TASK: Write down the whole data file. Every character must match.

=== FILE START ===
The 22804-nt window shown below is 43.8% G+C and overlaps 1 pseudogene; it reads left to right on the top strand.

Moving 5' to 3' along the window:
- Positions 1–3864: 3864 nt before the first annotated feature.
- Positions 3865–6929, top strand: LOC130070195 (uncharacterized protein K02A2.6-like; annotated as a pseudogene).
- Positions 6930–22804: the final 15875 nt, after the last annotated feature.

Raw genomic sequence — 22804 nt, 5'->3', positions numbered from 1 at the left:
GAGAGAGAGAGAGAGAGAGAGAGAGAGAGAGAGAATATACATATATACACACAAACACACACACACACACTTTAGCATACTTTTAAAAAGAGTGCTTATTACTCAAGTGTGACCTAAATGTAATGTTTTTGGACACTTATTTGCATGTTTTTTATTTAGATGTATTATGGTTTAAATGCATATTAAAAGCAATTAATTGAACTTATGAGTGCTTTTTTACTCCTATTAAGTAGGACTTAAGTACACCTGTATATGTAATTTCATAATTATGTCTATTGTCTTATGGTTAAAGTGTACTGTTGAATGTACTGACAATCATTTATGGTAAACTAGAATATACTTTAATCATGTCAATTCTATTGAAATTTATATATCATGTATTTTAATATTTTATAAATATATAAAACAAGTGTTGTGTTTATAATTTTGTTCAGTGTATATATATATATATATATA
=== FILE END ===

The 22804-nt window shown below is 43.8% G+C and overlaps 1 pseudogene; it reads left to right on the top strand.

Moving 5' to 3' along the window:
- Positions 1–3864: 3864 nt before the first annotated feature.
- Positions 3865–6929, top strand: LOC130070195 (uncharacterized protein K02A2.6-like; annotated as a pseudogene).
- Positions 6930–22804: the final 15875 nt, after the last annotated feature.

Raw genomic sequence — 22804 nt, 5'->3', positions numbered from 1 at the left:
GAGAGAGAGAGAGAGAGAGAGAGAGAGAGAGAGAATATACATATATACACACAAACACACACACACACACTTTAGCATACTTTTAAAAAGAGTGCTTATTACTCAAGTGTGACCTAAATGTAATGTTTTTGGACACTTATTTGCATGTTTTTTATTTAGATGTATTATGGTTTAAATGCATATTAAAAGCAATTAATTGAACTTATGAGTGCTTTTTTACTCCTATTAAGTAGGACTTAAGTACACCTGTATATGTAATTTCATAATTATGTCTATTGTCTTATGGTTAAAGTGTACTGTTGAATGTACTGACAATCATTTATGGTAAACTAGAATATACTTTAATCATGTCAATTCTATTGAAATTTATATATCATGTATTTTAATATTTTATAAATATATAAAACAAGTGTTGTGTTTATAATTTTGTTCAGTGTATATATATATATATATATA